Comment 2N7 Re: I don't get it


Google confirms purchase of Twitch for $1 billion


I don't get it (Score: 3, Insightful)

by on 2014-07-25 19:26 (#2N1)

(I always thought we were "Pipe Heads" ha ha ha but that brings up different imagery, I suppose).

Got to confess I don't get this purchase because I don't get this economy. Gaming I get, though I'm not really a gaming. But competitive game-watching seems kind of pathetic to me, and yet it's a huge, apparently billion dollar economy? Consider me mystified. 'Scuze me while I go cut the grass of my lawn using a push, bladed-reel lawnmower, apparently.

Re: I don't get it (Score: 4, Interesting)

by on 2014-07-25 21:06 (#2N7)

No doubt you will also be screaming for kids to get off of said lawn. :)

I don't think there's any argument for the ridiculousness of e-sports that can't be applied to real sports, to be honest. In both cases you are passively watching people much, much better than you compete together in some activity you like to engage in. People like to watch because they are able to marvel at the skill on display, discuss tactics and events with their friends, cheer for their favourites, and generally feel like some part of a community.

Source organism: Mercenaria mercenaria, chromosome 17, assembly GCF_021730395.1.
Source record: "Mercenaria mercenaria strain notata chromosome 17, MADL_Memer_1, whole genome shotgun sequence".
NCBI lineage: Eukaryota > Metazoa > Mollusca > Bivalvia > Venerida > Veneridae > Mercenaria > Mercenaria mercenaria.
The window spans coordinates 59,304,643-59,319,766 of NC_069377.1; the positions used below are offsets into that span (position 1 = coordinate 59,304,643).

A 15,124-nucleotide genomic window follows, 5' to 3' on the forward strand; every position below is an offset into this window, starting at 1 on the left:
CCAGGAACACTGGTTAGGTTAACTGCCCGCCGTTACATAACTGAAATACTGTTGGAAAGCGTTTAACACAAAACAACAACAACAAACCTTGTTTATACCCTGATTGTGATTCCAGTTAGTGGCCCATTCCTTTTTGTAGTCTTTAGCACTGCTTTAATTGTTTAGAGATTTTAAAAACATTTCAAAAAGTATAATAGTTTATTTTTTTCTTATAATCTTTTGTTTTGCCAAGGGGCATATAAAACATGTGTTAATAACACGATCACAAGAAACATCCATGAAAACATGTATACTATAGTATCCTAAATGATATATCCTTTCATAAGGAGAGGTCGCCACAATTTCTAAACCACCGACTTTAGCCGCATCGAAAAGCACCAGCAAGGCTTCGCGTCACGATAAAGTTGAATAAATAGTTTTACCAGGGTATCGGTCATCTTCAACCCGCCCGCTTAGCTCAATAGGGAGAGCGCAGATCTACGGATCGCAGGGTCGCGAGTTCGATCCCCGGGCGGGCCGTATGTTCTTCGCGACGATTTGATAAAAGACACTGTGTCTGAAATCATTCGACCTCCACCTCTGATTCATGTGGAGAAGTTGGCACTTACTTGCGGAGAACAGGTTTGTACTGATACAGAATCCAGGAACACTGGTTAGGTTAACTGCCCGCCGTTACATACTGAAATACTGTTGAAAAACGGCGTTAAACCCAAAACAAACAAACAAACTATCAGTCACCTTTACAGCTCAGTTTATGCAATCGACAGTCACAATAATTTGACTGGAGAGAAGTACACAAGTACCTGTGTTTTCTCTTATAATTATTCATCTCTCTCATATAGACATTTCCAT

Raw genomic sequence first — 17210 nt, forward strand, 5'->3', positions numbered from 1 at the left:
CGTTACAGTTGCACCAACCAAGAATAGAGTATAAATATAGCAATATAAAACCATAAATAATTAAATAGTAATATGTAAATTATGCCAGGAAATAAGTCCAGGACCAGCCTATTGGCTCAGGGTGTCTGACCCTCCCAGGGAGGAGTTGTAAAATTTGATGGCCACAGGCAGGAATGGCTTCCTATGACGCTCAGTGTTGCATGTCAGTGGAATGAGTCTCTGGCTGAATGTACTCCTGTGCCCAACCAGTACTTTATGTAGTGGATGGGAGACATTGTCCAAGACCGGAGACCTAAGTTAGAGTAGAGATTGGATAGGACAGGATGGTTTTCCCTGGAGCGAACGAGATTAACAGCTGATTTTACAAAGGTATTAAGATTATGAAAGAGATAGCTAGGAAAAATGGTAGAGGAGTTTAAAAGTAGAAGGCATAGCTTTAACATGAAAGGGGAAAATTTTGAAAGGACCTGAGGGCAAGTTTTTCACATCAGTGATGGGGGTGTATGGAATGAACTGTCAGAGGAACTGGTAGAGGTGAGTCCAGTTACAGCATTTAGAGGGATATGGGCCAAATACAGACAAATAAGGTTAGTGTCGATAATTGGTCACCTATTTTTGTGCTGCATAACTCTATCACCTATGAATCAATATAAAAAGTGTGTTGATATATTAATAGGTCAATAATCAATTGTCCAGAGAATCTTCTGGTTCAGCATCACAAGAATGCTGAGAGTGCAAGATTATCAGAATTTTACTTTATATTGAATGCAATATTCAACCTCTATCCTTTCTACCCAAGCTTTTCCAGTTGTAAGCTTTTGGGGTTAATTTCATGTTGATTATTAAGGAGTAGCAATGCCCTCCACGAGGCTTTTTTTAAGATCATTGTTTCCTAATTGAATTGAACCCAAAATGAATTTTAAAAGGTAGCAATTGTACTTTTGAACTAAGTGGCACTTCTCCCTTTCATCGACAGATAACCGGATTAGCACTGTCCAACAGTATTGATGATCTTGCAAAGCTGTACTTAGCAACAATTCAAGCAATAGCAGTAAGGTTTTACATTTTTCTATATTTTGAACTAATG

It's also crossing into the real world. There are many pubs around the world which will display e-sport events on their screens, and friends will gather to watch the games the same way they'd watch soccer or hockey

As far as the economics go, this is interesting. Valve's The International 4 event for DOTA 2, which was last week, had a prize pool of 10 million $ for the top 8 teams, but that was entirely founded through in-game purchases by the players. I think e-sports still have work to do to attract sponsors. Typically, computer hardware companies have been happy to contribute some money, but ideally you want events to be sponsored by the big ones: Coke, McDonalds, cable companies, etc. I think that with young people who have grown up on these games aging, this will soon be a reality.

However, that's just big events. Twitch is a whole lot more than that. There are many people who just watch players stream their gaming sessions because they want to improve their own play, learn about new games or generally just hang out with friends and chat, with the game being like a show running on a TV in the background. All these smaller streams taken together add up to a whole lot of advertising money. At any time there are hundreds of thousands of people watching stuff on Twitch. I think this is a great move by Google because they now essentially have a monopoly on this market. However, I fear their overzealous practices when it comes to copyright will ruin Twitch. I'm hoping someone else will start a service to compete, but given the dominance of youtube, a service that has been the source of many complaints recently, I'm not holding my breath.


Time Reason Points Voter
2014-07-27 03:31 Interesting +1
2014-07-27 13:04 Underrated +1
2014-07-25 21:18 Informative +1

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